Dan Baum was a staff writer for The New Yorker for a time. In 2007, the magazine didn’t renew his contract and he’s currently explaining why (from his perspective) on Twitter (archived here). It’s maddening to read the whole story 140 characters at a time but it’s pretty interesting inside-baseball stuff, where baseball = professional writing. Here are some of the highlights so far (he’s not quite done yet).
First, a little about the job of New Yorker staff writer. “Staff writer” is a bit of a misnomer, as you’re not an employee, but rather a contractor. So there’s no health insurance, no 401K, and most of all, no guarantee of a job beyond one year. My gig was a straight dollars-for-words arrangement: 30,000 words a year for $90,000. And the contract was year-to-year. Every September, I was up for review. Turns out, all New Yorker writers work this way, even the bigfeet. It’s Just the way the New Yorker chooses to behave. It shows no loyalty to its writers, yet expects full fealty in return. It gets away with it, because writing for the New Yorker is the ne plus ultra of journalism gigs. Like everybody, I loved it.
Some early advice from his editor on how to structure a story:
“Think about trying a process story,” he said, using a term I’d never heard. “It’s a New Yorker standard,” he went on. “You simply deconstruct a process for the reader. John McPhee was the master. It makes for a simple structure.”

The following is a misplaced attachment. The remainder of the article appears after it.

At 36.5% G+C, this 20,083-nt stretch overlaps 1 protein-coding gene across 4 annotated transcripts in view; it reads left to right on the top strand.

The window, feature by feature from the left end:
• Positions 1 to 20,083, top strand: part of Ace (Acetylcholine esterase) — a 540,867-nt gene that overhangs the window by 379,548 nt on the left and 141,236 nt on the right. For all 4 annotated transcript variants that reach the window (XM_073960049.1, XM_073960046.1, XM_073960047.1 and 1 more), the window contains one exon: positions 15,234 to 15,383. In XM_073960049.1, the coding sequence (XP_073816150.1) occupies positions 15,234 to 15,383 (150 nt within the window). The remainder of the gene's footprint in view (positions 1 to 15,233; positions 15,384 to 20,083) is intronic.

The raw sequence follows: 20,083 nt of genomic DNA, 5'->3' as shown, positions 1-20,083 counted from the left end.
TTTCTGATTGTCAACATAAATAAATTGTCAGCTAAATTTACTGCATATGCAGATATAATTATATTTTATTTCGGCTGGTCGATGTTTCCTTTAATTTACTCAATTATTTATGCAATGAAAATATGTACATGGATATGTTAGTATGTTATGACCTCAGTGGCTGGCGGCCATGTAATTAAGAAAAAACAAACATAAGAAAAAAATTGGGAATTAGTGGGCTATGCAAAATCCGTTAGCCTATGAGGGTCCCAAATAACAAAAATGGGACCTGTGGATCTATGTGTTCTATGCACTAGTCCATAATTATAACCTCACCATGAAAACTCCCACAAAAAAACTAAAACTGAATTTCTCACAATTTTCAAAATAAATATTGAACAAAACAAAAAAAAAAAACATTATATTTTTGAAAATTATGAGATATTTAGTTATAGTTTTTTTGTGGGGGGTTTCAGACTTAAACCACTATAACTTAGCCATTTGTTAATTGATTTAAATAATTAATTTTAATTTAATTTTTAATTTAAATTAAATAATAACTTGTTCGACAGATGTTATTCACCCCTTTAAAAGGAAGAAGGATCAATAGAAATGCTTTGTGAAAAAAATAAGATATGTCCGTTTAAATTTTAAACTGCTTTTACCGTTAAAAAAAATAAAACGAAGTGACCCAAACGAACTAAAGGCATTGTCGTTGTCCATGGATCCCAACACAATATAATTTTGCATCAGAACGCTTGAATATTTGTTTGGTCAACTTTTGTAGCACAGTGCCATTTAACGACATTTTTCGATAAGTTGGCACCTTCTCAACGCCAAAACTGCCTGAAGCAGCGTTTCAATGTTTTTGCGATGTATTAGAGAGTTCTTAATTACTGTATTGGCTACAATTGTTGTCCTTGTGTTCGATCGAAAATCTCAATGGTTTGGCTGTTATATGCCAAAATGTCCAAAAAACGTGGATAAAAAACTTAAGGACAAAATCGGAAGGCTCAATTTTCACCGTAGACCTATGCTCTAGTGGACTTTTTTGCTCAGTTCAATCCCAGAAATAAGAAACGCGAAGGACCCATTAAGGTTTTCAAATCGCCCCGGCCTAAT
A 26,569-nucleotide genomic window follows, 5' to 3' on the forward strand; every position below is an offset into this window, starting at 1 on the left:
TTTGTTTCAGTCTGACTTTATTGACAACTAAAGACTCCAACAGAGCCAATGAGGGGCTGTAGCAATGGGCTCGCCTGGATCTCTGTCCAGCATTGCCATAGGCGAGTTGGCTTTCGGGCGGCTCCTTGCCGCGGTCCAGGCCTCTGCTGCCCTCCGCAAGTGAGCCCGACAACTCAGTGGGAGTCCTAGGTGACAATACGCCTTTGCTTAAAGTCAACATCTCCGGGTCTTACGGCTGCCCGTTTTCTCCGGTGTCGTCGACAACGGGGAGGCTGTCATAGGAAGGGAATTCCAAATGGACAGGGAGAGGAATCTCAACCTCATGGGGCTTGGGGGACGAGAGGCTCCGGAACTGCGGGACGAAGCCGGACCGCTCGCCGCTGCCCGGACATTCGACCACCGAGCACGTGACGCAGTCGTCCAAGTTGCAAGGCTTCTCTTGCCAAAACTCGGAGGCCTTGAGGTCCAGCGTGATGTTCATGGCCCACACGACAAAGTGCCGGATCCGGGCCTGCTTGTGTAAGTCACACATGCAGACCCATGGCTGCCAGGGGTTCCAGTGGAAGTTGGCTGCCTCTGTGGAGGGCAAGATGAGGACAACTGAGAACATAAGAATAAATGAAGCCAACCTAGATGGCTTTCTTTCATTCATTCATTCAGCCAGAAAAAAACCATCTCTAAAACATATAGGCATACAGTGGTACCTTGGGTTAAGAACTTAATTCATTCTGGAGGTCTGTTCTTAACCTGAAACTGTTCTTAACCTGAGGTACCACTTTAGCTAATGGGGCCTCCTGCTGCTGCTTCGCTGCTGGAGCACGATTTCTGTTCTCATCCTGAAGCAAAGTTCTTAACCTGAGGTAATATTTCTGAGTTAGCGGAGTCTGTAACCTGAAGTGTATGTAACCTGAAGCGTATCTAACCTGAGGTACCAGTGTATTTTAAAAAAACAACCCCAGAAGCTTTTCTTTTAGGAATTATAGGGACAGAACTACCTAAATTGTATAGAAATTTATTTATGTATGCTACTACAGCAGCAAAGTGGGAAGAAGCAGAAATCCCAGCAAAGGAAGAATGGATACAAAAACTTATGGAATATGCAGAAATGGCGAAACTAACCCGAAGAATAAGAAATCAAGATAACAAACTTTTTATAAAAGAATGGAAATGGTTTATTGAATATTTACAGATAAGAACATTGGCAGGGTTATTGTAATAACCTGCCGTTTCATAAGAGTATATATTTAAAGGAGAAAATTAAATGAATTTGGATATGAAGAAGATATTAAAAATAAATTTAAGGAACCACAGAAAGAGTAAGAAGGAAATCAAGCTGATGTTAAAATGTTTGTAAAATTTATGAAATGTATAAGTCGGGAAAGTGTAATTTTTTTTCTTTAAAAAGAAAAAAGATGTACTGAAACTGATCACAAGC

More editorial advice:
Great piece of New Yorker advice: “This is the New Yorker, so you can use any narrative structure you like,” he said. “Just know that when I get it, I’m going to take it apart and make it all chronological.” Telling a story in strict chronological order turned out to be a fabulous discipline. It made the story easy to write, and may be why New Yorker stories are so easy to read. Of course, the magazine does run everything through the deflavorizer, following Samuel Johnson’s immortal advice: “Read what you have written, and when you come across a passage you think is particularly fine, strike it out.”
On the magazine’s legendary fact-checkers:
The editing is as superb as you’d imagine. And it’s lovely to have all the time and resources you need. I particularly liked the fact-checkers, who go way beyond getting names spelled right and actually do a lot of reporting. More than once, the fact-checkers uncovered information I hadn’t had, found crucial sources I hadn’t interviewed. It’s like having a team of back-up reporters.
Baum has an unconventional working relationship with his wife:
All the work that goes out under my byline is at least half the work of my wife, Margaret Knox.
More details on that arrangement are available on his/their web site. Margaret edits while Dan writes.
Non-fiction frequently calls for a strong individual voice, and occasionally the use of the first person, so double bylines often aren’t practical. Dan most often does the legwork of reporting the story — the travel and the phone calls — with Margaret acting as bureau chief: “Ask this.” “Don’t forget that.” “Go back to him tomorrow.” Dan then writes the first draft.
On second thought, perhaps it’s not that unconventional at all. Since Meg and I started going out nine years ago, we’ve collaborated on several projects without shared credit; I provided much advice related to Blogger, Kinja, and Megnut and she’s always operating behind the scenes here at kottke.org.
But back to the Baum/Knoxes. On their site, they’ve posted a bunch of proposals they wrote to magazines that resulted in good assignments. Among them is a proposal that New Yorker editor John Bennet called “the best proposal he’d ever read”. The Baum/Knoxes have also shared a series of their failed proposals. These proposals and the ongoing Twitter story are a gold mine for young writers…fascinating stuff. (via the awl)
Update: Baum has published the whole story in a more readable format. (thx, richard)